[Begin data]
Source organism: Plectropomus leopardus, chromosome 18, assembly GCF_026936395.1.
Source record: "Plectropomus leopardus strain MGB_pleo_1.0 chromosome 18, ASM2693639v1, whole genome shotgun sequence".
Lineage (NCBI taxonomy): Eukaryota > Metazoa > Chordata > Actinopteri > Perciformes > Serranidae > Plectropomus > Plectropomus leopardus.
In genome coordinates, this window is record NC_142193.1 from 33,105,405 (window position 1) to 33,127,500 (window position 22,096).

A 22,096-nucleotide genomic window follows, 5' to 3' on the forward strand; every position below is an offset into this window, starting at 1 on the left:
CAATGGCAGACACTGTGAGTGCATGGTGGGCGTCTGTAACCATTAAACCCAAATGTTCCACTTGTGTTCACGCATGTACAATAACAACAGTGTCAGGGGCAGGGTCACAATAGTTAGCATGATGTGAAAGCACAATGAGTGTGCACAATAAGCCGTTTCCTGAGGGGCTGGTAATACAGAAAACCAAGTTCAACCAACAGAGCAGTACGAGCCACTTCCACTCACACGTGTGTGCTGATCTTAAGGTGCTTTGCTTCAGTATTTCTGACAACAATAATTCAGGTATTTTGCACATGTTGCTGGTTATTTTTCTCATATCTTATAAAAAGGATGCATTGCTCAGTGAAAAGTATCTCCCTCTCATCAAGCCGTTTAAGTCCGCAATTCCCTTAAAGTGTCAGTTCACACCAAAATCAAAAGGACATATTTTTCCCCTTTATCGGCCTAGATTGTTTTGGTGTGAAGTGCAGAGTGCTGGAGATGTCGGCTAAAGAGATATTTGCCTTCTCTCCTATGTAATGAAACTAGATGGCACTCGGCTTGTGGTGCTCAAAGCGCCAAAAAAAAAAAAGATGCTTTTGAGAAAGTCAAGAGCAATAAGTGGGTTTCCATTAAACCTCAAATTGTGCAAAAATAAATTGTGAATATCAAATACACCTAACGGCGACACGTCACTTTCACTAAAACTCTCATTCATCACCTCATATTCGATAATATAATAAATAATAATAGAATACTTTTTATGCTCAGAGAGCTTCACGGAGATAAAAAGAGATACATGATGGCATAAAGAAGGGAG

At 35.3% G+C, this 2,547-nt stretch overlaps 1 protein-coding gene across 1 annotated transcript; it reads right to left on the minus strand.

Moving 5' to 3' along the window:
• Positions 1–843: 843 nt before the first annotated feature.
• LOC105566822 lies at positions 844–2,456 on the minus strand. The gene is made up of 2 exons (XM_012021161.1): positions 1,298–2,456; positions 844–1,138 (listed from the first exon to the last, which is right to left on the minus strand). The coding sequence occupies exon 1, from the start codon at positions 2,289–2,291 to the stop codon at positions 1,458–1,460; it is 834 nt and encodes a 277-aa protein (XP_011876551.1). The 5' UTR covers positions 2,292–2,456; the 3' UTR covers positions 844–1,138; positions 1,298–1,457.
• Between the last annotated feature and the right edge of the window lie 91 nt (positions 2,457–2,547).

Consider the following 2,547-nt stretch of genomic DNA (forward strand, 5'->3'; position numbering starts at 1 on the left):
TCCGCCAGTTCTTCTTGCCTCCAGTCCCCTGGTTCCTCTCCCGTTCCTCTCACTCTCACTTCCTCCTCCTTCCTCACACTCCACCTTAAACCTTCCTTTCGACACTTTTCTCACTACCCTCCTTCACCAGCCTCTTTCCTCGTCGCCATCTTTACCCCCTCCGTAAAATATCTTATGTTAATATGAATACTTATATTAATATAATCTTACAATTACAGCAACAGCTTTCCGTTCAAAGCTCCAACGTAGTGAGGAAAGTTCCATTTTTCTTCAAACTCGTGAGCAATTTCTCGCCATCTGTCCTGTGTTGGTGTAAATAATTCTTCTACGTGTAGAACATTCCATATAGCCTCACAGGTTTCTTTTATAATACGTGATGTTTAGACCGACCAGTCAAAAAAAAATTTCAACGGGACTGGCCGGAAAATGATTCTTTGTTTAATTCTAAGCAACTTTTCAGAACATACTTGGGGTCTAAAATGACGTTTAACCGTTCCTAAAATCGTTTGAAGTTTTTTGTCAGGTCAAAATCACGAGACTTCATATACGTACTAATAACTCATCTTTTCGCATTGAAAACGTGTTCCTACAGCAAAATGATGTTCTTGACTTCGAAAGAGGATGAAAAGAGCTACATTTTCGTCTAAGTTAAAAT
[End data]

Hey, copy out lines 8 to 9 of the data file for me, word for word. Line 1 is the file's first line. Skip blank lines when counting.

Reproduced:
Moving 5' to 3' along the window:
• Positions 1–843: 843 nt before the first annotated feature.